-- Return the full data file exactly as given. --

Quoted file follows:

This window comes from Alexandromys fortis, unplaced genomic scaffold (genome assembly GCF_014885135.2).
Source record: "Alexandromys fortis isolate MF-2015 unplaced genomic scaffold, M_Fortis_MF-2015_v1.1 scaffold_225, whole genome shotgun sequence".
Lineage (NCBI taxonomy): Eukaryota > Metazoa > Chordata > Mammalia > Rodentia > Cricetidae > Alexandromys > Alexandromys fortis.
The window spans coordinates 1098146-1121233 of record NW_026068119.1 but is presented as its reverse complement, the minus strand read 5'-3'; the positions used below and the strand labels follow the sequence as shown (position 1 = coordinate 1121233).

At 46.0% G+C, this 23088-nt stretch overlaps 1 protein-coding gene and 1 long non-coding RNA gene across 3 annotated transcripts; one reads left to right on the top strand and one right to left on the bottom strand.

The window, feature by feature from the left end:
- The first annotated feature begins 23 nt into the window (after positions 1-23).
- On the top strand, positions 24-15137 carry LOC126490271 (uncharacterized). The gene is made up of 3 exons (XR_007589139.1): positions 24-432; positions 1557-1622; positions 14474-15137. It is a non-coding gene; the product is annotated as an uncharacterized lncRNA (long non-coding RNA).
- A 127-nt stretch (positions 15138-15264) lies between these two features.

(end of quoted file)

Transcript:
This window comes from Alexandromys fortis, unplaced genomic scaffold (genome assembly GCF_014885135.2).
Source record: "Alexandromys fortis isolate MF-2015 unplaced genomic scaffold, M_Fortis_MF-2015_v1.1 scaffold_225, whole genome shotgun sequence".
Lineage (NCBI taxonomy): Eukaryota > Metazoa > Chordata > Mammalia > Rodentia > Cricetidae > Alexandromys > Alexandromys fortis.
The window spans coordinates 1098146-1121233 of record NW_026068119.1 but is presented as its reverse complement, the minus strand read 5'-3'; the positions used below and the strand labels follow the sequence as shown (position 1 = coordinate 1121233).

At 46.0% G+C, this 23088-nt stretch overlaps 1 protein-coding gene and 1 long non-coding RNA gene across 3 annotated transcripts; one reads left to right on the top strand and one right to left on the bottom strand.

The window, feature by feature from the left end:
- The first annotated feature begins 23 nt into the window (after positions 1-23).
- On the top strand, positions 24-15137 carry LOC126490271 (uncharacterized). The gene is made up of 3 exons (XR_007589139.1): positions 24-432; positions 1557-1622; positions 14474-15137. It is a non-coding gene; the product is annotated as an uncharacterized lncRNA (long non-coding RNA).
- A 127-nt stretch (positions 15138-15264) lies between these two features.